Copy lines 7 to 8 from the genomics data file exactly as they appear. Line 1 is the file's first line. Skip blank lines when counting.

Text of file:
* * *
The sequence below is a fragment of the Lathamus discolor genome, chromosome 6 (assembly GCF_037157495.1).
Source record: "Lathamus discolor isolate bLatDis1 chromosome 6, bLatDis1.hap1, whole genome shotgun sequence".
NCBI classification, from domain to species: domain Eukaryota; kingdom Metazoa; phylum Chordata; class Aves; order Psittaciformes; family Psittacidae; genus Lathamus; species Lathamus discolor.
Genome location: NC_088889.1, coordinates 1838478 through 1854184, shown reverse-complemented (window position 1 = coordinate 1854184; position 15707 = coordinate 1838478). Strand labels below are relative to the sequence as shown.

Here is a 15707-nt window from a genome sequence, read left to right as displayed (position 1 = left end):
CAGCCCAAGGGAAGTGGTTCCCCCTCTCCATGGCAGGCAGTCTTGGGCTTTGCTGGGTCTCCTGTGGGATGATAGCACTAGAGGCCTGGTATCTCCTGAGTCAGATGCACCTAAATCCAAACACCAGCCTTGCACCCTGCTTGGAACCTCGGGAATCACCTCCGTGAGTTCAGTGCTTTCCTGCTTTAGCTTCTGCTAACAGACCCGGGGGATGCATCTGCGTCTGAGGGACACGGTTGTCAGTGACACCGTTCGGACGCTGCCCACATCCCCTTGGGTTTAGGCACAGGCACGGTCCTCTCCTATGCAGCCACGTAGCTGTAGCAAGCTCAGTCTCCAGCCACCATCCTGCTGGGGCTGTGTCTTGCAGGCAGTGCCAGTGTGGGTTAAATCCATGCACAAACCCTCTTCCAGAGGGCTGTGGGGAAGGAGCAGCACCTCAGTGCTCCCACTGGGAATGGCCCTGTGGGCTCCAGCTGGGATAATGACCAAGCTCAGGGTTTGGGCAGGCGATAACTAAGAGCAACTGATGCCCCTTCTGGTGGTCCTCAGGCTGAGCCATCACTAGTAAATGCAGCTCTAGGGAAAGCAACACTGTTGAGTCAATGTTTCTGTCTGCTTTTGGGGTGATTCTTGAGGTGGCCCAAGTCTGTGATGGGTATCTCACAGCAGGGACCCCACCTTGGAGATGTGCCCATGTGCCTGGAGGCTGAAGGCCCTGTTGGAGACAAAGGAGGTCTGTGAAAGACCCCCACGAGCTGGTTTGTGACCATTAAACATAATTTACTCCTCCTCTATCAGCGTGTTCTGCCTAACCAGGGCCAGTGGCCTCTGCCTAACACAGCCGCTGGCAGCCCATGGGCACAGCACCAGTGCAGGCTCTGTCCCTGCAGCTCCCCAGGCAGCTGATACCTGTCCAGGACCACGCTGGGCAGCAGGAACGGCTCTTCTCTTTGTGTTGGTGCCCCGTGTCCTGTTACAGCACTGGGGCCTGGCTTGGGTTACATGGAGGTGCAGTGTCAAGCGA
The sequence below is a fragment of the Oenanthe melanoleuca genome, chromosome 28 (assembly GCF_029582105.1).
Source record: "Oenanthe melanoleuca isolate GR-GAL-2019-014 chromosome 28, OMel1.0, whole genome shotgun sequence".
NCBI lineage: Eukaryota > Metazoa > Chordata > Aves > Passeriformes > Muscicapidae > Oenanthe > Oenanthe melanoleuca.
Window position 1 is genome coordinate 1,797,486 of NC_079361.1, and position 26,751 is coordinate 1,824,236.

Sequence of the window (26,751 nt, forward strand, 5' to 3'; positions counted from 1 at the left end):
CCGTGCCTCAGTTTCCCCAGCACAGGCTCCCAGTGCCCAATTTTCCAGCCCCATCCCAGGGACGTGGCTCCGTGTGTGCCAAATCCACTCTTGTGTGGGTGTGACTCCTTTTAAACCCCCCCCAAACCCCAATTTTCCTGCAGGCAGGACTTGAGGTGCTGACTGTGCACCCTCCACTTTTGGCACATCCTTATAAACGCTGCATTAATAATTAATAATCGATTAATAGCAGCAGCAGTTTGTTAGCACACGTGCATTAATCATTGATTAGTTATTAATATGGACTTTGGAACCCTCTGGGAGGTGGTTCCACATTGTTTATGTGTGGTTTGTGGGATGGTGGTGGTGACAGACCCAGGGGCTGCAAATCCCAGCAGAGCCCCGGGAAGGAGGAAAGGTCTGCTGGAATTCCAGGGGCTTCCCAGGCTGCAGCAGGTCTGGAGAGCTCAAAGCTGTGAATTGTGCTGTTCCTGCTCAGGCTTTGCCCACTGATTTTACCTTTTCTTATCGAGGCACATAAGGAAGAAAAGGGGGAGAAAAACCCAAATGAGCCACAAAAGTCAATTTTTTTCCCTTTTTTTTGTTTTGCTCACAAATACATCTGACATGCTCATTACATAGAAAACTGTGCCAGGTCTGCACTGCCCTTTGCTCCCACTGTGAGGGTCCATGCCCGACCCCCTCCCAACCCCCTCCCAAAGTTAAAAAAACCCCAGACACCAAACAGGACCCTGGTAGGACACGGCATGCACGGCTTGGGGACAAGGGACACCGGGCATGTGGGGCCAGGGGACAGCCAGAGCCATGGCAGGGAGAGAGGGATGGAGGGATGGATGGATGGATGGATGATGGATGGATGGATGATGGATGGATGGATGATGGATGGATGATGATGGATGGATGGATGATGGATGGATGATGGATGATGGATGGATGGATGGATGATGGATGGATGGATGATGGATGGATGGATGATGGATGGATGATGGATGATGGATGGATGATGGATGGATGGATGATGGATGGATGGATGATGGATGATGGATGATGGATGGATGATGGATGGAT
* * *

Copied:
The sequence below is a fragment of the Oenanthe melanoleuca genome, chromosome 28 (assembly GCF_029582105.1).
Source record: "Oenanthe melanoleuca isolate GR-GAL-2019-014 chromosome 28, OMel1.0, whole genome shotgun sequence".